The core thesis of Integral Spirituality is that, unless spirituality comes to terms with the demands of modernity and especially postmodernity, it is doomed. But it has to pay a price for this: it has to give up its metaphysics – for that is something both modernity and postmodernity "intensely dislike". But for Wilber, this isn't that much of a sacrifice, for as he confidently asserts, the essential truths of spirituality can be brought up to date with the findings of modernity and postmodernity. What is more, this "post-metaphysical" approach to spirituality is a "more adequate" treatment of the field.

This brings to mind the image of an Integral Round Table, to which both Premodernity, Modernity and Postmodernity are invited, to discuss their respective contributions:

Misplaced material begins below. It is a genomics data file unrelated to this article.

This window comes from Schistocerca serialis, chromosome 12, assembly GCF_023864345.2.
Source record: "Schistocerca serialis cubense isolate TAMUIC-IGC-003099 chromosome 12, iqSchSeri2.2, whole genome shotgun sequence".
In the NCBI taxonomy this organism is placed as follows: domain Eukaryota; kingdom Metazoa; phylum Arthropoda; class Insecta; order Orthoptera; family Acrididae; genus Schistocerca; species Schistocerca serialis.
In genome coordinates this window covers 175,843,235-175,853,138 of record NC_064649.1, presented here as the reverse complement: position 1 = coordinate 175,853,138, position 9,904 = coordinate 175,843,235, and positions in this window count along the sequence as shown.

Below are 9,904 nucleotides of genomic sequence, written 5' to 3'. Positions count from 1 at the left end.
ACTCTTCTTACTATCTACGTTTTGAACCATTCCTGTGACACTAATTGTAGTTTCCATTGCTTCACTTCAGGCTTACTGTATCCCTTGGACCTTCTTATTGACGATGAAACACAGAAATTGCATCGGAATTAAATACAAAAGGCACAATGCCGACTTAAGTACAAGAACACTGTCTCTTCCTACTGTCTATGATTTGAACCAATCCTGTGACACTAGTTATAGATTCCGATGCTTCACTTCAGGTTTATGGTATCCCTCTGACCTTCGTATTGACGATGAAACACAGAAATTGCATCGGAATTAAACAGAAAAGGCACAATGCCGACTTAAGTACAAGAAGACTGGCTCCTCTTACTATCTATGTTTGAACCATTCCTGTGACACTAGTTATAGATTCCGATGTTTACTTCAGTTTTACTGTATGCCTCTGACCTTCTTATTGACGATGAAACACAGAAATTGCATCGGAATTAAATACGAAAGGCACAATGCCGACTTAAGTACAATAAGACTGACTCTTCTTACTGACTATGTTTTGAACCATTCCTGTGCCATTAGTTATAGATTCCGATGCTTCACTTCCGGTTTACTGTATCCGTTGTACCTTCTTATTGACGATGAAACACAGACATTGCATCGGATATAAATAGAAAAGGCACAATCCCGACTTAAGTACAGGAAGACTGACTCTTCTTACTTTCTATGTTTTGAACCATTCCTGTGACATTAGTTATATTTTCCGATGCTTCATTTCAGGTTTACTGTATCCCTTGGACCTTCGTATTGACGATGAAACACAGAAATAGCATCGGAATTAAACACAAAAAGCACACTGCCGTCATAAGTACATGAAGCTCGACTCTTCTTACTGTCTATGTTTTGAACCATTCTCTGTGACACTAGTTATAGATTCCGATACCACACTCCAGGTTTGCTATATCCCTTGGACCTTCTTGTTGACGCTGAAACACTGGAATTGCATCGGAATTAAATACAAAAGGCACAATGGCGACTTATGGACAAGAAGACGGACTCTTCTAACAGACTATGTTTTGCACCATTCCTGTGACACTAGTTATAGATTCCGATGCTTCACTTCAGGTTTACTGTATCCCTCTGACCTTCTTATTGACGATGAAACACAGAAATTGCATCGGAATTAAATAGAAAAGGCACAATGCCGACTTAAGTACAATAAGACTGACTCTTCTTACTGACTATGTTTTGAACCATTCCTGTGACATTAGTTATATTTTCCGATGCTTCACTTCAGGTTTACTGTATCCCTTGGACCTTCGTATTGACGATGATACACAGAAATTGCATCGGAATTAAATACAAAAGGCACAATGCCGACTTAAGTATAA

Fig. 1 - The Round Table Conference of Integral Theory

According to Wilber, and contrary to popular belief, the greatest enemy of spirituality hasn't been science – these domains more or less ignore each other anyway – but cultural studies, a field which has been dominated by postmodernity for the past decades. And the one thing postmodernity brought to light, following Wilber, has been that spiritual traditions still stubbornly believe in "the myth of the given", meaning they take their beliefs to be the simple truth.

Many questions are raised by this strategy to "salvage" spirituality: how should this re-interpreted spirituality live together with the domains of science and cultural studies? And does this re-interpretation do justice to the depth of spirituality itself, not only psychologically but cosmologically as well? And is the accusation aimed at spirituality by cultural studies not a clear case of quadrant absolutism (taking one fourth of the truth to be the whole story)? Shouldn't spirituality ward off the attacks by cultural studies (and science) by stating openly and fearlessly that they have one big blind spot: the existence of interiority, the irreducible experience of being a self?